Route 66 in the News

Ghosts of Two Guns

2009-03-22 19:46:13

TWO GUNS, Ariz. - As drivers head East and West on Interstate 40, the majority of travelers have never noticed the ghost town of Two Guns eroding away in the desert.

It sits abandoned just south of the busy freeway. Two Guns is about 30 miles east of Flagstaff and 25 miles west of Winslow, AZ. Trapped in time--between these two cities--are the remains of what was once a very popular Arizona travel attraction and tourist stop from the 1930’s to the 1960’s.

The town was originally called Canyon Lodge since its location was near the notorious Diablo Canyon. When the National Trail Highway was later renamed Route 66, the town’s name would be changed as well. From that point in time the small tourist Mecca was officially renamed Two Guns. Rumors say Two Guns was named after a local resident nicknamed “Two Guns Miller.”

Two Guns flourished in the 1940’s. The tourist haven along the popular Route 66 sported a gas station, café, souvenir shop, and had accommodations for an overnight stay. Later a desert zoo was added to the complex with almost every beast and bird native to Arizona. Mountain Lions, panthers and bob cats were housed in cages that clung to the rim and north side of the canyon wall.

When I-40 bypassed Two Guns, its popularity slowly faded into the background. The fast, non-stop flow of traffic on the new super highway kept the tourism away. The stone buildings became a part of the desert once again. The abandoned zoo and ruins of the town sit quietly near the old Route 66 Highway Bridge that crosses Canyon Diablo.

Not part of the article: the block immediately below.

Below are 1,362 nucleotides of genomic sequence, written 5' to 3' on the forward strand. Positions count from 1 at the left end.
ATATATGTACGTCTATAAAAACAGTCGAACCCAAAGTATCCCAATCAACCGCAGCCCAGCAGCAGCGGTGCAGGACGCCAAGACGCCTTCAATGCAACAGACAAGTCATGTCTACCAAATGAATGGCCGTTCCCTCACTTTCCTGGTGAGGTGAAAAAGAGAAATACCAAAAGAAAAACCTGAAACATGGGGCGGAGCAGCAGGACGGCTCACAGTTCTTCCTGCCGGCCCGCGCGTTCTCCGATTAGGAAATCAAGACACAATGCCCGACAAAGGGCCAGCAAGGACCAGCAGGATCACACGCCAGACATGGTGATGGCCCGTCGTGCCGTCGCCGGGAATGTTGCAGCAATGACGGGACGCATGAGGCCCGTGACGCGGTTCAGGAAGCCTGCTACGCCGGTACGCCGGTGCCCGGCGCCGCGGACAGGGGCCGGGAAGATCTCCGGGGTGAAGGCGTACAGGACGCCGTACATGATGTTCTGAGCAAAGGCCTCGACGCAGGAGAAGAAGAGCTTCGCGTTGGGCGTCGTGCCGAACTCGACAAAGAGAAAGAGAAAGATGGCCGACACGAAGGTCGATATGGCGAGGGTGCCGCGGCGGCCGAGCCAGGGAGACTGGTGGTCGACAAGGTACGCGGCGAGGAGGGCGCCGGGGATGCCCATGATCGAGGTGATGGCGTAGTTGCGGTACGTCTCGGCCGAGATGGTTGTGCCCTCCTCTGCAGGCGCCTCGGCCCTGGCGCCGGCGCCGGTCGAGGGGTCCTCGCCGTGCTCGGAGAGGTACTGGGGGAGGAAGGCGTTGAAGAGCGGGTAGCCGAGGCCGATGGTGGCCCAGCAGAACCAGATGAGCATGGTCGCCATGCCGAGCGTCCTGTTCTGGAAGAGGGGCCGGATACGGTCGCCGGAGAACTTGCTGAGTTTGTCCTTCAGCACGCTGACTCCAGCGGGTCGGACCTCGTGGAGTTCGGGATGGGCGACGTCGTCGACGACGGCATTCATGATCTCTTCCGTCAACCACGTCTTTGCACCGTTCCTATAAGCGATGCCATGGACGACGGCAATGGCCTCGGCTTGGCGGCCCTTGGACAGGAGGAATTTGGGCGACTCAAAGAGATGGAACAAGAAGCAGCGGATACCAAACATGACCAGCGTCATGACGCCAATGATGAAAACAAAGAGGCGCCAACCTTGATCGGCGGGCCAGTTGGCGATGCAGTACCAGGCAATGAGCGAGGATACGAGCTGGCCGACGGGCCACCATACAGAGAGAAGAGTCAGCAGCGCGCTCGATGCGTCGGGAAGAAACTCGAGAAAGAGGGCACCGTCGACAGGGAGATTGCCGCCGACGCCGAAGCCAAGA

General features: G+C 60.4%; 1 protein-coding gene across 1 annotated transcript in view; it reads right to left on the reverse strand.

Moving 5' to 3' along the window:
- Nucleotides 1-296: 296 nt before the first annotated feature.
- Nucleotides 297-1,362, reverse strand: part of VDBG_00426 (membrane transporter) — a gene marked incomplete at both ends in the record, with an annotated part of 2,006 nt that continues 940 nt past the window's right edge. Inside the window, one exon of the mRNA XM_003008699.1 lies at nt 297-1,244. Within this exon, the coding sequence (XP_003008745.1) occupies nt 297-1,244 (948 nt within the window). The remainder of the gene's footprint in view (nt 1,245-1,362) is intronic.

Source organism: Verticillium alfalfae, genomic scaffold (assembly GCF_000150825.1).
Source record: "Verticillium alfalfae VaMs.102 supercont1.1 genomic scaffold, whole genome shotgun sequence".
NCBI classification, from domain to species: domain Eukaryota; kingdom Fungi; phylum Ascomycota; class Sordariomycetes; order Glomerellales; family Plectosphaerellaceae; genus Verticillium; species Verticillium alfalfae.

Nikki, Shiela and I decided to explore Two Guns on a July summer day. We carefully followed a dirt road that led us to the crossing of the old Route 66 Bridge. We stopped the truck and stepped out to take a look at the condition of the bridge and roadway. There were gaps on each side of the bridge where safety rails were missing. The bridge seemed very narrow to today’s standards. We noticed a jeep in the distance close to the ruins—so we figured if the jeep could make it, Shiela’s Nissan truck could get across too. I remember holding my breath as we slowly inched our way along the forgotten span of concrete.

Once across the bridge, we continued driving toward the abandoned city and wildlife zoo. The owner of the jeep saw us and returned to his vehicle to get a bottle of water. I chose to chat with the gentleman and get information and the history of Two Guns. Meanwhile, Shiela and Nikki wandered down some of the old narrow trails on the side of the rocky hill. They saw where the old wire cages and animal pens from the zoo were dug into the side of the cliff.

The hiker told us of Indian caves along the cliffs where skeleton remains were discovered by treasure hunters. They sold the skulls as souvenirs to early tourists. I asked if the town was known to be haunted. The man did confirm a man was shot and murdered at the site due to a conflict between business partners. This confirmed the disturbing emotions I was feeling in my mind.

The hiker headed out in his jeep to find the Canyon Diablo town site—but not before giving me the directions to use at a later date. We walked around the complex exploring what was left of the old gas station and souvenir shop. The desert winds blew ghostly whispers past our ears. Then, we posed for a few pictures on the steps of the lookout tower that once stood tall and proud just as many bygone tourists had done time and again before us. I could almost catch the aroma of leather moccasins and rubber tomahawks in the air.

~Debe Branning,


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